You’ve reached the Defense One Global Business Brief. This week, we’re coming to you from the West Coast, where we’re checking out satellite manufacturing in Silicon Valley. Send your tips, comments, and random thoughts to firstname.lastname@example.org, or hit me up on Twitter: @MarcusReports. Check out the Global Business Brief archive here, and tell your friends to subscribe!
From Defense One
US Allows Qatar to Buy F-15s — and Seals a $19B Sale of Jetliners // Marcus Weisgerber
Officials deny linking the military and commercial deals, but insiders say otherwise.
Where Are All the Startups? // Caroline Houck
Pentagon leaders regularly tout Silicon Valley innovation, but entrepreneurs seem largely absent from the largest defense industry events.
Bitcoin-Style Security May Soon Guard US Nukes and Satellites // Joon Ian Wong
'Blockchains' could offer crucial intelligence on whether a hacker has modified a database, or whether they're surveilling a particular military system.
Europe Won’t Buy American Tanks
European militaries tend to have a mix of American and continental arms. But when it comes to tanks and heavy armored vehicles, European countries tend to look inside their own borders, for all of the reasons you’d expect: jobs, cost and long-term relationships. Here’s another reason these country don’t typically buy American: pollution.
“Try to imagine [if you had] to sell lorries to California,” Maj. Gen. Hans Christian Mathiasen, chief of Denmark’s army staff, told me on the sidelines of the Association of the U.S. Army conference last week. “It’s just as difficult to do it in Europe.”
Denmark is modernizing its armor divisions, which are largely made up of German-made tanks and lorries. And guess what, only European companies are bidding.
“It has to do with differences in approach in the North American market and the European market when it comes to environmental,” Mathiasen said.
That’s not to say Denmark is completely eschewing American equipment. Earlier this year, it purchased 309 Piranha 5 armored personnel carriers from General Dynamics Land Systems for $600 million. It also plans to buy armored vehicles similar to the U.S. Army’s Joint Light Tactical Vehicle. Oshkosh, which won the JLTV contract last year, is bidding for the Danish contract, Mathiasen said.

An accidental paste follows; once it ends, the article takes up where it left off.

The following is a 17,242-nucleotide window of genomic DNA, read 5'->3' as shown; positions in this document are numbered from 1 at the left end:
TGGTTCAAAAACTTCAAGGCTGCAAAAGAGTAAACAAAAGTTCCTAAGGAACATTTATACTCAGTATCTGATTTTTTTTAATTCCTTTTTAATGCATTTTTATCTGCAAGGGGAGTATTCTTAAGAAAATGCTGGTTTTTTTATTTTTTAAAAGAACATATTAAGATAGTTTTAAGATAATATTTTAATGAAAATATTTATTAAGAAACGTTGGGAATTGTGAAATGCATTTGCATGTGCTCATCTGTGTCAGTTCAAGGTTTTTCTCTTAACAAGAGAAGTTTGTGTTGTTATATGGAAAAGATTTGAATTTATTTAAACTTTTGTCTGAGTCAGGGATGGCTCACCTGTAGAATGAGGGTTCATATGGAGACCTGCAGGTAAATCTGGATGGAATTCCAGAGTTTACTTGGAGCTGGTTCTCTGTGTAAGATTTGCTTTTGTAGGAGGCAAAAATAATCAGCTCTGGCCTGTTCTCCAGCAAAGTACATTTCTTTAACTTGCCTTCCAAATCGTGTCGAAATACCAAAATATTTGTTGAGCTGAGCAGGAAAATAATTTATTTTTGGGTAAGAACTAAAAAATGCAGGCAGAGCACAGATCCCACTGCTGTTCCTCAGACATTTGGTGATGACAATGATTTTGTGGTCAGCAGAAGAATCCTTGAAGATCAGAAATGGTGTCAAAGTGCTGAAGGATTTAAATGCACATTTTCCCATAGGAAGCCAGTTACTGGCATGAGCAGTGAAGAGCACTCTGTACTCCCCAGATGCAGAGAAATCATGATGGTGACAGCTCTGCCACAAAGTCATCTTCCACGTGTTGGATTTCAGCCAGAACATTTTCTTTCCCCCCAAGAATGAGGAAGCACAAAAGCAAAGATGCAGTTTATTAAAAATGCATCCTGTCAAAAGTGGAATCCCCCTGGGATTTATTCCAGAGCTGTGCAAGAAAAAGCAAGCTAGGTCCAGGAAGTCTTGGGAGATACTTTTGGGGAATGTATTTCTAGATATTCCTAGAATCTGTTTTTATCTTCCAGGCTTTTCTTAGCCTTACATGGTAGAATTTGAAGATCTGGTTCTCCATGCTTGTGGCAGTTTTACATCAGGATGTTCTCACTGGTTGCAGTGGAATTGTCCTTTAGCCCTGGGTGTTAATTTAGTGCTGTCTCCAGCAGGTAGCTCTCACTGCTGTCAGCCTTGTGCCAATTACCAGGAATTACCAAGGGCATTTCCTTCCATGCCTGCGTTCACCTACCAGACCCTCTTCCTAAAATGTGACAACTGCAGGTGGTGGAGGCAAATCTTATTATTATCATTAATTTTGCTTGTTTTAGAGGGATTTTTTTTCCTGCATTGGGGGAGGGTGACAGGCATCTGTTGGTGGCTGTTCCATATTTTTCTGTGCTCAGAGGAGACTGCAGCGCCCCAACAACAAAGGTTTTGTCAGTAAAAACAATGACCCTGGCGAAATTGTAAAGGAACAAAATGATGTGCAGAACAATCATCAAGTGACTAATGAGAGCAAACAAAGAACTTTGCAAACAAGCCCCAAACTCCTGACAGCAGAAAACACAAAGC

Denmark has a small army of 8,400 troops, so technology plays a big role in the equipment it buys. Like the U.S., Denmark is looking to adapt new commercial tech for its military.
“This co-creation, co-design [method] is very interesting because it will definitely be part of the next leapfrog in technologies,” Mathiasen said. “We’ve been looking for that in the land domain for a while now.”
He said composite materials could become game-changers.
“In many ways, we are seeing the merge of something new, where the equipment we use is real light, but still retains the protection capabilities,” he said.
Lockheed to Keep Sikorsky in Connecticut
When Lockheed Martin purchased Sikorsky from United Technologies last year, employees at the helicopter-maker’s Connecticut plant worried about their futures. Some defense observers speculated that Lockheed could move some work to a factory of its own in upstate New York or a Sikorsky plant in Florida. But it turns out workers will continue building Black Hawks and other helicopters in Stratford, Conn., for at least 16 years. That’s because the union of more than 2,000 Teamsters OKed a deal between Lockheed and Connecticut Gov. Dannel Malloy. But it was not without a price. Beginning in 2017, newly hired workers will earn 25 percent less money.
Sikorsky note: Poland plans to buy Black Hawks for its special forces after a deal for Airbus helicopters fell apart.
DigitalGlobe Buys Interesting Intel Company
The U.S. intelligence community has been trying to automate the sorting, filing, and analyzing of massive amounts of videos and pictures collected by satellites, drones, and planes. This week, satellite imaging firm DigitalGlobe acquired The Radiant Group, a Virginia-based contractor that does work for the IC, from private equity firm Aston Capital. Here’s the key quote in the press release: “The acquisition will expand DigitalGlobe’s customer base across the Intelligence Community, and simultaneously accelerate the pace of innovation in big data analytics and machine learning at the company,” said Bobby Basil, a partner at Aston Capital.
Iraq to Get Armed Cessnas
As the Iraqi military digs in for the long fight against Islamic State militants, it wants to add to its small fleet of armed Cessna aircraft. The State Department approved the $63 million sale of two AC-208s, propeller-driven Cessna Caravans that carry Hellfire missiles. Iraq already has three armed versions and three transport versions of the plane. “The purchase of two additional aircraft enables the Iraqi Air Force to continue its fight against ISIL,” the Pentagon said in a statement.